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4 Ways to Stop Anxious Thinking Before It Takes Over

Published:
January 16, 2024
March 18, 2020
Anxious-Thinking|Anxious-Thinking-Comparison|4 Ways to Stop Anxious Thinking Before It Takes Over|Anxious-Thinking-Square

Editor’s note: The suggestions in this piece are techniques best used with an experienced therapist. The writer is not a licensed therapist, but has drawn these suggestions from her own experience and from expert sources as an aid to dealing with anxious thinking. If you might be suffering from anxiety, seek diagnosis and treatment from a professional.

Did you know stress can be positive or negative? Stress is a natural reaction to an external trigger, motivating you to meet that work deadline or get your to-do list done before a trip. As the saying goes, pressure makes diamonds.

Stress that runs rampant, however, can wreak havoc on your mental state and turn into negative and anxious thinking that can completely ruin your day whenever it takes over. Anxious thoughts that creep in and stay too long can seriously impair your ability to concentrate, perform daily tasks, sleep, and even hurt your self-esteem.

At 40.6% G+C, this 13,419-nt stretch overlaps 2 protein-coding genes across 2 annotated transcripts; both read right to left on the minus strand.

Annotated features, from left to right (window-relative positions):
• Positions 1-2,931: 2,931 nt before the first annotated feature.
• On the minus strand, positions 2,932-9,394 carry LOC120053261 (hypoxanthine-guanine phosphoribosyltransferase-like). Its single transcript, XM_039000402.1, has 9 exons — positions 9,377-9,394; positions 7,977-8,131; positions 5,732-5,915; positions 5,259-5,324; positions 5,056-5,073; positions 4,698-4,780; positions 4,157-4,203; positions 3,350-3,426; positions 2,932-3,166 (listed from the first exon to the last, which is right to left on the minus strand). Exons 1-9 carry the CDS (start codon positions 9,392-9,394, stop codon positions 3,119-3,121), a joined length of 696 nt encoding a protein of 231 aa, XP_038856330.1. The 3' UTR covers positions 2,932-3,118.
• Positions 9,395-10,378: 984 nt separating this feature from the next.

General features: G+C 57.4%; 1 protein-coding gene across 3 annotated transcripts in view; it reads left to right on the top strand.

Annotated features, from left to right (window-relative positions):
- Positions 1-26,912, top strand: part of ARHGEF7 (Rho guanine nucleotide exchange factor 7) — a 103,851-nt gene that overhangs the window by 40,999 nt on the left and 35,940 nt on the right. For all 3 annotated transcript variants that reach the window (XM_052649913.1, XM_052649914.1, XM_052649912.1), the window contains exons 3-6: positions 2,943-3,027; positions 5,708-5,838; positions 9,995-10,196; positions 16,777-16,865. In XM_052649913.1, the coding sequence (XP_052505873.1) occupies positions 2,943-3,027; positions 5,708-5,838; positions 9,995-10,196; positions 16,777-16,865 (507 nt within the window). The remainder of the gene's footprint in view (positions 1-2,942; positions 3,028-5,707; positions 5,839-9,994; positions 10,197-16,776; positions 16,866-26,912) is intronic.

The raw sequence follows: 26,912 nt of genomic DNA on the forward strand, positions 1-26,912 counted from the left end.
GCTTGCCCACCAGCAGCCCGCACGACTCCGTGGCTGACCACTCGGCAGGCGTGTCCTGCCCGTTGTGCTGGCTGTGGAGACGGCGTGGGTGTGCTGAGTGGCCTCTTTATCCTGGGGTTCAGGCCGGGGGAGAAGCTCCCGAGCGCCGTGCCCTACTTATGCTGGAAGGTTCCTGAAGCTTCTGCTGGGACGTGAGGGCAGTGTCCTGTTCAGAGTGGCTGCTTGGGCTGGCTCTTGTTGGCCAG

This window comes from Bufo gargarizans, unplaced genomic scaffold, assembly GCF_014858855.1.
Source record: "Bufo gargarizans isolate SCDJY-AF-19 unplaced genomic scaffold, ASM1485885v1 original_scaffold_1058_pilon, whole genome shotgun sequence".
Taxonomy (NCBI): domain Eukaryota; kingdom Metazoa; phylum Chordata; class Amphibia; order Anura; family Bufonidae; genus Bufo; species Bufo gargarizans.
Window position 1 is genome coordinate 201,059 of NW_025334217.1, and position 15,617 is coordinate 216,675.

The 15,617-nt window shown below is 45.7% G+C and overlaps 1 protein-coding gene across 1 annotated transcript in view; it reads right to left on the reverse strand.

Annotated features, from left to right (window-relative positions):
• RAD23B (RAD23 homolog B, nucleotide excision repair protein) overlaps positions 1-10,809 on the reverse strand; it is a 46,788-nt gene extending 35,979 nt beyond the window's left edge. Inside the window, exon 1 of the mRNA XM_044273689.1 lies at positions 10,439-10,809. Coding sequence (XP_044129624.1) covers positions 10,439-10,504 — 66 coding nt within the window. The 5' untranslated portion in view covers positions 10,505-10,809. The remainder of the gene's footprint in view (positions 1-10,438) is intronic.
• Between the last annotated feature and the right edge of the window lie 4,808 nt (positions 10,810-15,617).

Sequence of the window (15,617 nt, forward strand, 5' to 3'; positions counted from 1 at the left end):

Anxious thoughts, however, are different from an anxiety disorder, which is diagnosed by a doctor based on severity and uncontrollable intrusiveness of anxious thoughts. But a core component of anxiety, no matter how mild or severe, is anxious thinking. There are ways we can de-escalate stress and anxious thoughts before they get out of hand. Here are four ways to reduce anxious thought patterns and reclaim your day.

Identify negative self-talk